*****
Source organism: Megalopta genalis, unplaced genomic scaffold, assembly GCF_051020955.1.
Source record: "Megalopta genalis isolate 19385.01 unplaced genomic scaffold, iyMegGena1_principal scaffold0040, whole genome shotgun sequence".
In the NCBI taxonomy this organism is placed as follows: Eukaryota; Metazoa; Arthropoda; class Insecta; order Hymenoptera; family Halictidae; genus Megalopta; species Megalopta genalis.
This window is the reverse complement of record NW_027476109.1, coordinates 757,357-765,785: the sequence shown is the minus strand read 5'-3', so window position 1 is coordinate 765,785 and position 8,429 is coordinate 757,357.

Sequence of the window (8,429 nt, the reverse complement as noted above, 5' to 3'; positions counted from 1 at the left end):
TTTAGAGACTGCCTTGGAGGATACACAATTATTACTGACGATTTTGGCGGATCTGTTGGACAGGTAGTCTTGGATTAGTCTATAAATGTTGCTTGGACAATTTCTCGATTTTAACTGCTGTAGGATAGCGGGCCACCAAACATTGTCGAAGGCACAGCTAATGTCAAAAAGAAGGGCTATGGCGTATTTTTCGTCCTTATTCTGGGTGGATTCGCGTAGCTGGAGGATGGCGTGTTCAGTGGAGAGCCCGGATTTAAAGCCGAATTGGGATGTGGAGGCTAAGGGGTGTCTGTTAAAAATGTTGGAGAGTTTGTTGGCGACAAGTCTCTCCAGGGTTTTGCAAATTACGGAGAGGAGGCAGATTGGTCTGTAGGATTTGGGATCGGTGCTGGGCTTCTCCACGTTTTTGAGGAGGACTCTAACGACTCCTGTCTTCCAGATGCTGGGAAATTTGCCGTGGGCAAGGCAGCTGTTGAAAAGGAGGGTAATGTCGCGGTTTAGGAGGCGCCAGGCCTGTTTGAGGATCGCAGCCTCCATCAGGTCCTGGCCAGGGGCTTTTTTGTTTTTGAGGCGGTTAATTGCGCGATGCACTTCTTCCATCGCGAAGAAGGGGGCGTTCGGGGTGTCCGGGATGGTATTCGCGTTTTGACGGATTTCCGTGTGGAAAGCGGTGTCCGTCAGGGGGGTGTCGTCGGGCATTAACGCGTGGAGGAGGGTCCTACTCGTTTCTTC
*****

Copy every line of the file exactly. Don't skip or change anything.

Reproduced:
Source organism: Megalopta genalis, unplaced genomic scaffold, assembly GCF_051020955.1.
Source record: "Megalopta genalis isolate 19385.01 unplaced genomic scaffold, iyMegGena1_principal scaffold0040, whole genome shotgun sequence".
In the NCBI taxonomy this organism is placed as follows: Eukaryota; Metazoa; Arthropoda; class Insecta; order Hymenoptera; family Halictidae; genus Megalopta; species Megalopta genalis.
This window is the reverse complement of record NW_027476109.1, coordinates 757,357-765,785: the sequence shown is the minus strand read 5'-3', so window position 1 is coordinate 765,785 and position 8,429 is coordinate 757,357.

Sequence of the window (8,429 nt, the reverse complement as noted above, 5' to 3'; positions counted from 1 at the left end):
TTTAGAGACTGCCTTGGAGGATACACAATTATTACTGACGATTTTGGCGGATCTGTTGGACAGGTAGTCTTGGATTAGTCTATAAATGTTGCTTGGACAATTTCTCGATTTTAACTGCTGTAGGATAGCGGGCCACCAAACATTGTCGAAGGCACAGCTAATGTCAAAAAGAAGGGCTATGGCGTATTTTTCGTCCTTATTCTGGGTGGATTCGCGTAGCTGGAGGATGGCGTGTTCAGTGGAGAGCCCGGATTTAAAGCCGAATTGGGATGTGGAGGCTAAGGGGTGTCTGTTAAAAATGTTGGAGAGTTTGTTGGCGACAAGTCTCTCCAGGGTTTTGCAAATTACGGAGAGGAGGCAGATTGGTCTGTAGGATTTGGGATCGGTGCTGGGCTTCTCCACGTTTTTGAGGAGGACTCTAACGACTCCTGTCTTCCAGATGCTGGGAAATTTGCCGTGGGCAAGGCAGCTGTTGAAAAGGAGGGTAATGTCGCGGTTTAGGAGGCGCCAGGCCTGTTTGAGGATCGCAGCCTCCATCAGGTCCTGGCCAGGGGCTTTTTTGTTTTTGAGGCGGTTAATTGCGCGATGCACTTCTTCCATCGCGAAGAAGGGGGCGTTCGGGGTGTCCGGGATGGTATTCGCGTTTTGACGGATTTCCGTGTGGAAAGCGGTGTCCGTCAGGGGGGTGTCGTCGGGCATTAACGCGTGGAGGAGGGTCCTACTCGTTTCTTC